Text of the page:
Public school education, the citizen fully alive, and democracy -uLead, too

I am in Banff, with about 1,100 teachers, researchers and academics from at least 10 countries around the world. We are brought together for uLead. This conference, organized by the Council for School Leadership of the Alberta Teachers’ Association attracts a world-wide audience because it is a world class event.

For about 50 of us, uLead was preceded by Twin Peaks, a day-long research summit.

I appreciate every invitation to be involved. It is a blessing to be in the company of 1,100 educators who are fully engaged in a well-planned and multi-threaded program.

For me, the evidence of success is that I am provoked into new lines of thought and new images to carry potent ideas forward. I have been provoked, for which I am grateful.

Typically, energy and innovation are the characteristics of the workshops, but it is revealing, and concerning, that the prelude is very often “we recognize a crisis in education and this is our modest contribution to choosing ‘great opportunity’ rather than ‘great danger’”.

I am convinced that education is in crisis, and I am thankful that so many educators choose to pursue the opportunity rather than to become mired in the danger.

What exacerbates the danger is that many of the public don’t recognize it and, with teachers, take up the challenge of dealing with it.

My interest in education is a citizen’s interest, concentrating on public education as the cultural institution and process by which my community decides, from time to time, what is the essence of our community, and then works, very deliberately, to convey that essence to our children. I think of the essence of community, the work of public education, as including values, form, process, and content.

Public education is the only (more or less) powerful and universal process by which we can draw students into an understanding of, and a commitment to, life in a civil democratic society. In other words, public education is all about character and relationships.

It is sometimes said that we design our buildings and thereafter, our buildings design us. The same can be said of public education. We create a model of what we want and our model creates us. Sometimes, however, model building involves the unconscious adoption of many assumptions, without examination. Or, sometimes the assumptions that were once valued, explicitly acknowledged and wrestled with get lost sight of, become implicit, and are no longer valued or wrestled with. What happens when we discover, probably in a deep crisis, that the old model is essentially a completely unreliable map for the wholly new territory we have wandered into, unaware?

Some of you know that I am fond of quoting Vaclav Havel, who said: “Today, many things indicate that we are going through a transitional period, when it seems that something is on the way out and something else is painfully being born. It is as if something is crumbling, decaying, and exhausting itself — while something else, still indistinct, is rising from the rubble.”

I agree with Havel. However, it is sometimes (often?) the case that what is on the way out is most dangerous as it becomes self-destructive. If you remember the movie “Multiplicity”, you remember that the ‘hero’ was a less and less reliable and valid iteration of himself with every re-iteration.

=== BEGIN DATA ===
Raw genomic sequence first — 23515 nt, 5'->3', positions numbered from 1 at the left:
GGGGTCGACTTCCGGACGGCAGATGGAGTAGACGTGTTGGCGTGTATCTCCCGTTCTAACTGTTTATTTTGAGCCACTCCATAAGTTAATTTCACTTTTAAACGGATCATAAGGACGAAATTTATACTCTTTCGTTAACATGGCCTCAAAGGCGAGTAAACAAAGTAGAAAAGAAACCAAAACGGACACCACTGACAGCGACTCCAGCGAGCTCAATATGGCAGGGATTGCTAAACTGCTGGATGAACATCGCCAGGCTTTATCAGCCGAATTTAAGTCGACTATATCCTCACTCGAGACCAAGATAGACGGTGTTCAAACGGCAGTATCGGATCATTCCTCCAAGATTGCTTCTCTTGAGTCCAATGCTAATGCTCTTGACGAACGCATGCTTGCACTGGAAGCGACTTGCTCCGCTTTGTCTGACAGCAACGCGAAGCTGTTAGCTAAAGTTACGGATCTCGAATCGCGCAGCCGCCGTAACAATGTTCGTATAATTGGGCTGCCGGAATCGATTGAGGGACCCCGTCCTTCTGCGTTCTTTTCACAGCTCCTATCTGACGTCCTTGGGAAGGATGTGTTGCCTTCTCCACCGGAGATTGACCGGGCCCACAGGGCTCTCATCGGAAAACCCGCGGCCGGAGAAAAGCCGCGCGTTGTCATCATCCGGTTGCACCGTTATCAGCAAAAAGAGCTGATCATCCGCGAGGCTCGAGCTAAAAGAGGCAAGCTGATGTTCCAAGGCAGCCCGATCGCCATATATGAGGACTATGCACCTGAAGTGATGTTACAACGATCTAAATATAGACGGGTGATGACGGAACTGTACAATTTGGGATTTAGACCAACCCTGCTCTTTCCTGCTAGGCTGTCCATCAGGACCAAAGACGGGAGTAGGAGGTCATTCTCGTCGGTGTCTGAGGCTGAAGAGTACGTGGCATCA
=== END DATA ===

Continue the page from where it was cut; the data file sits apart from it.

Similarly, liberalism has succumbed to neo-liberalism, which has succumbed to Trumpism in the U.S.A., (Dutertism in the Phillipines?: Orbanism in Hungary?), and which may shortly be replaced by neo-fascism.

Although there is no direct relationship, democracy is in decline around the world. An understanding of, and commitment to democracy is in decline in some of the so-called stalwart democracies.

When I hear from teachers, when I plumb the depths of their concern, I see trends that should worry every citizen, every parent, and everyone concerned about the best possible education for every child.

Curriculum development is a vital and potent aspect of public education. So is the development of curriculum resources. So is student assessment. So are standards. So is the use of computer technology.

But what happens if these become arguments that favour the absorption of externally constructed meaning, rather than supportive of students eliciting knowledge from their inquiries?

What happens if these become justifications for externally energizing learning (motivation) rather than internally energizing it (inspiration)?

What happens if these become arguments in favour of conditioning and compliance rather than self-discipline and self-forgiveness?

What happens if these become the rationale for competencies as givens rather than competencies discovered?

What happens if these become the rationale for students performing as responders rather than actors?

What happens if the cumulative effect of all this is to isolate and atomize us, rather than relate us and cohere us?

As only one example, what happens if the PISA constructs that test for the global competence of ‘sustainability’ are used to ever more tightly frame the subsequent public discourse about the issue?

I am absolutely confident that something new is being born, and it will be better than what we have. But, the world is not going to be more humane – it may briefly be less humane, perhaps even brutish — until citizens wrestle, in their own lives, with some of the deep issues foreshadowed by the challenges to what public education is and could be.

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